World Economy

Optimism Among Mideast CFOs Slumps as Cheap Oil Bites

Optimism Among Mideast CFOs Slumps as Cheap Oil BitesOptimism Among Mideast CFOs Slumps as Cheap Oil Bites

The continuation of low energy prices is impacting both optimism and risk appetite in the Middle East, according to Deloitte, the largest professional services network in the world by revenue and by the number of professionals.

Its latest report said that with cheap oil, optimism among chief financial officers in the region fell to one of its lowest levels in recent years, with only a net 26% across the Middle East reporting positive prospects for their company, Arabian Business reported.

That is down from 47% in the previous survey, which was conducted just before the fall in oil prices.

Persian Gulf Arab nations did not remain unscathed from market conditions, with optimism in the UAE dropping to a 46% from 61% in previous survey.

According to Deloitte’s report, risk appetite in the Middle East has been curbed, with only 33% of CFOs believing it is a good time to take greater risk onto the balance sheet.

For now, the favored strategies are cost reduction and improving internal economics, the survey said, adding that CFOs did however expect oil prices to be higher in a year.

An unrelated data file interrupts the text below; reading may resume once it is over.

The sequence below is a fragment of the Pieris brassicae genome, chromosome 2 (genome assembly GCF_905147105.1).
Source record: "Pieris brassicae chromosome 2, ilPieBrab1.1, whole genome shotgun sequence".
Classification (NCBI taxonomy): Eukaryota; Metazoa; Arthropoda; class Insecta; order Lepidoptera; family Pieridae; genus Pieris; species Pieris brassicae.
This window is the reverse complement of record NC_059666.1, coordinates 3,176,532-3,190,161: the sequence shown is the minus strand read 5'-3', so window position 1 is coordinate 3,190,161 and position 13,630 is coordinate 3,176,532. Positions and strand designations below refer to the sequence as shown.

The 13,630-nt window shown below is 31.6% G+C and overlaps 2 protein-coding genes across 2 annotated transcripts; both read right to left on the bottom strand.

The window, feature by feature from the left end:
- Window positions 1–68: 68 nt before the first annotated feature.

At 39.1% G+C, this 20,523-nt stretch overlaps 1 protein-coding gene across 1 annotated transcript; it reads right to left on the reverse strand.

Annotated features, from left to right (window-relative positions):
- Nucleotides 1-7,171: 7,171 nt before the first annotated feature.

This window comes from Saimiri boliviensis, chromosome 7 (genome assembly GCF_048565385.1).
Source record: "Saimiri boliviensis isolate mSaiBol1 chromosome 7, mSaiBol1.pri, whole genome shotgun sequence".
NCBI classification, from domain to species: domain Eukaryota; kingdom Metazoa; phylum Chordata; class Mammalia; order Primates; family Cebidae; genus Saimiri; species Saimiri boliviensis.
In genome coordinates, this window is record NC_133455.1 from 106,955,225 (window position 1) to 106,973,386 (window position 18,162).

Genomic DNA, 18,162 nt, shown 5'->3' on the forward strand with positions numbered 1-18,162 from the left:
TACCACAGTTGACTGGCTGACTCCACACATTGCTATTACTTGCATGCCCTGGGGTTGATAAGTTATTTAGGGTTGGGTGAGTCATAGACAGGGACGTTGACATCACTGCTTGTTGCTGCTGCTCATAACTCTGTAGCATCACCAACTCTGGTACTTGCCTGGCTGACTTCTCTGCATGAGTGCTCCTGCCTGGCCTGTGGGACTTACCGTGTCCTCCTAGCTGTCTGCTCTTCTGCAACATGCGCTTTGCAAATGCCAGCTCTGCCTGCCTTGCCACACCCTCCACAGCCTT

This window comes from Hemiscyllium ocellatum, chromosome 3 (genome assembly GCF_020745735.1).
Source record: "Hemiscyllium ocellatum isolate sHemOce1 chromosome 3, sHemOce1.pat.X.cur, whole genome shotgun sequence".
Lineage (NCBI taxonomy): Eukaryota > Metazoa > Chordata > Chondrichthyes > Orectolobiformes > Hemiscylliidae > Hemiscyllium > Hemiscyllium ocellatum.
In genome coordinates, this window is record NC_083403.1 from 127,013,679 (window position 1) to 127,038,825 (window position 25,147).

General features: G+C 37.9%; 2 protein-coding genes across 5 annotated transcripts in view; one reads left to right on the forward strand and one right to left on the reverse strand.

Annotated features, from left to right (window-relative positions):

“In response to challenging market conditions and decreased risk appetite, Middle East CFOs appear to have concentrated their efforts toward performing as financial stewards and operators of their organizations rather than as strategists or catalysts,” explains James Babb, partner and CFO Program leader at Deloitte Middle East.

“The pivot is evident as high-priority business strategies over the next 12 months aim to protect and preserve the organization’s financial position via cost reduction (net 86%), organic growth (73%) and increased cash flow (66%).”

The Middle East CFO Survey also showed that predictions of private equity activity as well as M&A levels over the next 12 months have both decreased from the previous survey conducted for the second half of 2014.

It said that bank borrowing is perceived to be the most attractive source of external funding, with 65% of Middle East CFOs preferring bank loans over debt raised.

“Maintaining a focus on cost reduction and improving internal economics appears to be a prevailing position. As optimism and risk appetite seem to be directly correlated with energy prices, maintaining a holding position to weather the storm appears to be a popular strategy,” said Babb. “Fortunately, many CFOs believe energy prices will be higher in a year.”